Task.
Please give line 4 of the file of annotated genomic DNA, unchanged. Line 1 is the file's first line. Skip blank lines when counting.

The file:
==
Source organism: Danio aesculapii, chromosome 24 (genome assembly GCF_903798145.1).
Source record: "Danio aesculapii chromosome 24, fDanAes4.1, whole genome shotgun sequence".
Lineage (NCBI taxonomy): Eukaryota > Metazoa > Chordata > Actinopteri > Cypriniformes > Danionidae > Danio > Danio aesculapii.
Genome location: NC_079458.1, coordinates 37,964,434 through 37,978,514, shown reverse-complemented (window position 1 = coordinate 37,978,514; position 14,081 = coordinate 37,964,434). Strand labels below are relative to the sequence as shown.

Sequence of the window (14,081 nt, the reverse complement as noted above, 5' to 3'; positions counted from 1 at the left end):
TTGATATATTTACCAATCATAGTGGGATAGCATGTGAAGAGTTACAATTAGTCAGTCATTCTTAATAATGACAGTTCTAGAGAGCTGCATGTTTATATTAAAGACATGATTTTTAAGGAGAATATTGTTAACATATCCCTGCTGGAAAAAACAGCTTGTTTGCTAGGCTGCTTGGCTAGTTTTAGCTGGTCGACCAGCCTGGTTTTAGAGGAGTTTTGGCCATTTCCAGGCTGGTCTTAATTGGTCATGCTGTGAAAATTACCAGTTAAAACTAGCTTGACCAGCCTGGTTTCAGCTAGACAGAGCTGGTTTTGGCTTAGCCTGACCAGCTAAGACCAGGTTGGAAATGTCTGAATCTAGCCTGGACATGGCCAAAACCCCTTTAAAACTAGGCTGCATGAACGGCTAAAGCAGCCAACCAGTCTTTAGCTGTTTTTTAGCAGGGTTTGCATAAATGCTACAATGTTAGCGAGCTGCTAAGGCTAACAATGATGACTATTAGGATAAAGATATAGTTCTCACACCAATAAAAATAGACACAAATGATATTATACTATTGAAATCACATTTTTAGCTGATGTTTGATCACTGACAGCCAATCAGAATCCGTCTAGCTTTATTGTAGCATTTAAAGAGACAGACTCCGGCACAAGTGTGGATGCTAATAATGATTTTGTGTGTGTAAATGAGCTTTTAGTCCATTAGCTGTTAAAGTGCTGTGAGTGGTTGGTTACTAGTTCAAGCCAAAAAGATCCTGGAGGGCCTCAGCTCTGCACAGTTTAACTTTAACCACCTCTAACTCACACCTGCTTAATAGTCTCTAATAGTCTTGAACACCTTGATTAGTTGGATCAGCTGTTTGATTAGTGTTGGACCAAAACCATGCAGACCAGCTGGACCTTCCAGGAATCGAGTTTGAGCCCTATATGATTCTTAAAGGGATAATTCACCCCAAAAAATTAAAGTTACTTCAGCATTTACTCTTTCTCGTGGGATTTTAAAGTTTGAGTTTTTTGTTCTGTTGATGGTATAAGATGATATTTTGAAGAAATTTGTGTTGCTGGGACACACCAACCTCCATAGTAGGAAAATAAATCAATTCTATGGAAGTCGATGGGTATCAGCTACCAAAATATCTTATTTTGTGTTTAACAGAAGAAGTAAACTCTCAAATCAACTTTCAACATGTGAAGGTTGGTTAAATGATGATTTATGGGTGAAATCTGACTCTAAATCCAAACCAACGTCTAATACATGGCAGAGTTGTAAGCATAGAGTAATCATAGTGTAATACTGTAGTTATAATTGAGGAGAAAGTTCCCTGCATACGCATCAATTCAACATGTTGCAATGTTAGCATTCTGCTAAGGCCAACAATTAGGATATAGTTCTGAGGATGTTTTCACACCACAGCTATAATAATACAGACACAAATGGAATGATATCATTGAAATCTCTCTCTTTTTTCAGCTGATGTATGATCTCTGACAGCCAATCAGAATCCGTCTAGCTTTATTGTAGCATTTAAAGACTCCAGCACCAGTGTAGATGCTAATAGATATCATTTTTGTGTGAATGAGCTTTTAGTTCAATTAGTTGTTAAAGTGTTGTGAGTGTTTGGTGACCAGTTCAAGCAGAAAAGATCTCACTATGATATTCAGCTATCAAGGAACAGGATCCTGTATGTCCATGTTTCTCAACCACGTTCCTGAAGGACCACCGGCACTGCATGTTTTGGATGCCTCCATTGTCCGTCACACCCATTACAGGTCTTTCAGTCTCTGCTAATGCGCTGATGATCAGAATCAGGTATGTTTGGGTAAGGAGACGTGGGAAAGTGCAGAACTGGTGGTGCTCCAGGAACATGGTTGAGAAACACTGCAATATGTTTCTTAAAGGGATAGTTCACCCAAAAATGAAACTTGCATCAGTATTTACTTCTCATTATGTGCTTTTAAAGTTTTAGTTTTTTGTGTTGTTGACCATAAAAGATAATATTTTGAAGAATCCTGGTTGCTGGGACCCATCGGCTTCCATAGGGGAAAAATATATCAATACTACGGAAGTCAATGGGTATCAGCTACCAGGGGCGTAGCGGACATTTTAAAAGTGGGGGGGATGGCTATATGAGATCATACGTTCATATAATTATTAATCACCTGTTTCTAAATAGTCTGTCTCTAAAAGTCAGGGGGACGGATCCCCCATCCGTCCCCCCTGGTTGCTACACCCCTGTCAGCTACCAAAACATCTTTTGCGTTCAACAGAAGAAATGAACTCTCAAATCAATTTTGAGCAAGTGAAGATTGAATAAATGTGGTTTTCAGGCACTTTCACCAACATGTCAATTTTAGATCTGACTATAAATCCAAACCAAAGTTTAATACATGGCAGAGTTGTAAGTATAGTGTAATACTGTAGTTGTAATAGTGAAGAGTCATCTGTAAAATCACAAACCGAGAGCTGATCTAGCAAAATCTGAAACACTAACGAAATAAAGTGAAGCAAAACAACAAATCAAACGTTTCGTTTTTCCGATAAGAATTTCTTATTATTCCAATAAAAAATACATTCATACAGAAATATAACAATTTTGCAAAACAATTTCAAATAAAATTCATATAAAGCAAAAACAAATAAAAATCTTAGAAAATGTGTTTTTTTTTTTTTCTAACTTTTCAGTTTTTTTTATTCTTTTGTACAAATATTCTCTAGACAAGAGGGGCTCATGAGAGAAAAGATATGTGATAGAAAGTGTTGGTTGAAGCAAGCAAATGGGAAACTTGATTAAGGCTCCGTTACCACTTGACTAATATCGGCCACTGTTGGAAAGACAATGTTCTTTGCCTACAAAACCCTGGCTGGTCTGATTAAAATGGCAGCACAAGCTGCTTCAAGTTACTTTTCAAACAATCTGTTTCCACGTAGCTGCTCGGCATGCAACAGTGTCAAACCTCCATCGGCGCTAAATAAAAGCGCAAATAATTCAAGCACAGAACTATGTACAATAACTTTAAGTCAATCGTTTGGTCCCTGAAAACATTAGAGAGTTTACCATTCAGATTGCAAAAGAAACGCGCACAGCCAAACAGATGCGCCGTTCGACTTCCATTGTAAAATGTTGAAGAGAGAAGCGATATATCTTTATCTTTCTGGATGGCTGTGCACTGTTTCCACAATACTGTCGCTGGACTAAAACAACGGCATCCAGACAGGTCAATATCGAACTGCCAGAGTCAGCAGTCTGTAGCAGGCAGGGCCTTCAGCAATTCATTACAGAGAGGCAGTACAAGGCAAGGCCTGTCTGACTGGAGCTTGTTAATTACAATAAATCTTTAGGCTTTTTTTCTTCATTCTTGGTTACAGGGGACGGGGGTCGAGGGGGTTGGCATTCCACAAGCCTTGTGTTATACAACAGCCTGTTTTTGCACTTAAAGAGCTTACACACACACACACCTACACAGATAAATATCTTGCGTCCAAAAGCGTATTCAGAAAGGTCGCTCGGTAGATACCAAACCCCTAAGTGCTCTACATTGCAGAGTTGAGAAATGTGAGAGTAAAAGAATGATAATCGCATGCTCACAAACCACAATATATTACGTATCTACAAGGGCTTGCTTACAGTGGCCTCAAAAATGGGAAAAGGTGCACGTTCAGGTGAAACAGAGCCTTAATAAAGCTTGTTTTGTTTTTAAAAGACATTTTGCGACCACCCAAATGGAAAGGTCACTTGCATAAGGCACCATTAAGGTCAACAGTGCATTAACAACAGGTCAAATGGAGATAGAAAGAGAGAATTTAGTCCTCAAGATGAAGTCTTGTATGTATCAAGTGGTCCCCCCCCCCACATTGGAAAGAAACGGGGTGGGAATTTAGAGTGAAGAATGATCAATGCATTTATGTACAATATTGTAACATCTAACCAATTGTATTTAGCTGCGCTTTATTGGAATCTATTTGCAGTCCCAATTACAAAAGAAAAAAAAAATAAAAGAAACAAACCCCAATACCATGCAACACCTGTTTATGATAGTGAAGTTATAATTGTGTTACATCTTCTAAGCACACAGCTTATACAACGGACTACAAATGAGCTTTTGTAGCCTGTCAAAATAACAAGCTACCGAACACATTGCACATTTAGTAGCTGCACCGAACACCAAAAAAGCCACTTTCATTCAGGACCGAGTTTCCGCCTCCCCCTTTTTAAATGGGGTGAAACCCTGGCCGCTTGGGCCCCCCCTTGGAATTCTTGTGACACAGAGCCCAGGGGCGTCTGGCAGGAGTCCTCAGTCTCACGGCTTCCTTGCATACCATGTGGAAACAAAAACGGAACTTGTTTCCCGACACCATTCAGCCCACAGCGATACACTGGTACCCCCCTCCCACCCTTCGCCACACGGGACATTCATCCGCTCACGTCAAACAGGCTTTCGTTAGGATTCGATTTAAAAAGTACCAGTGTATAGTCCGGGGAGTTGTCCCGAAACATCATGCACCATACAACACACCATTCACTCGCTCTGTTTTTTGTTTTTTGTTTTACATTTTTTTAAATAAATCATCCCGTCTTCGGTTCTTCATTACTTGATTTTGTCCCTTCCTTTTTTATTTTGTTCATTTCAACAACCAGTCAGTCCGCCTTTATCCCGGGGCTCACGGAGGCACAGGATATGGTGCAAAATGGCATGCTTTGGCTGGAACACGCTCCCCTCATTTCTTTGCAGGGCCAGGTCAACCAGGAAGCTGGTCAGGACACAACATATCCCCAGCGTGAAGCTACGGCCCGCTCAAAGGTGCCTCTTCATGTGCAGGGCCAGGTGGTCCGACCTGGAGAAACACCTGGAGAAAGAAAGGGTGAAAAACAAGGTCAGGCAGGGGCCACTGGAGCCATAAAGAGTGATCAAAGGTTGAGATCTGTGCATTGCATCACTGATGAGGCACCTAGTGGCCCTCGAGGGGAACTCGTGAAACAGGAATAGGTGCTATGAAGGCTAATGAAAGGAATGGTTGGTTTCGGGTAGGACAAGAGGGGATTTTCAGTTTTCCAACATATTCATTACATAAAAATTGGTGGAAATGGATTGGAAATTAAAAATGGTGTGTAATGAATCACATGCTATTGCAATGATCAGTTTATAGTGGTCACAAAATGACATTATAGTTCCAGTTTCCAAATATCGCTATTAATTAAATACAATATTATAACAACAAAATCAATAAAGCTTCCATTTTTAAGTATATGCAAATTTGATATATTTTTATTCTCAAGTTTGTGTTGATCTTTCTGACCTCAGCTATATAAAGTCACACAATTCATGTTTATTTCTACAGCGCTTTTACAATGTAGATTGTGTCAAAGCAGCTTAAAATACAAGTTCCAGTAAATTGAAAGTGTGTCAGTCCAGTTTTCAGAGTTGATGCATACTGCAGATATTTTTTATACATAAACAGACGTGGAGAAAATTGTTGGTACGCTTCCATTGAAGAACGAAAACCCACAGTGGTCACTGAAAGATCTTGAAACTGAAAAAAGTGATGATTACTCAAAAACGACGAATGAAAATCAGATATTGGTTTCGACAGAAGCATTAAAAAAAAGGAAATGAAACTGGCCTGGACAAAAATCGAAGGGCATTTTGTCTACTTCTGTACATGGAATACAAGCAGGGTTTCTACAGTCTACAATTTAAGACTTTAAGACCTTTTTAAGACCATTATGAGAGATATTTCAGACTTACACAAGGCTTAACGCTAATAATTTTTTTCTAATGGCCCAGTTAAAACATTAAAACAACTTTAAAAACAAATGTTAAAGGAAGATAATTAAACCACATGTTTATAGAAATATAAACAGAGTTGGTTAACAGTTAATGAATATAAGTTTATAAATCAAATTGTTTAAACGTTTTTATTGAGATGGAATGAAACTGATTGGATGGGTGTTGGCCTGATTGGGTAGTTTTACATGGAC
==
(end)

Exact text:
Genome location: NC_079458.1, coordinates 37,964,434 through 37,978,514, shown reverse-complemented (window position 1 = coordinate 37,978,514; position 14,081 = coordinate 37,964,434). Strand labels below are relative to the sequence as shown.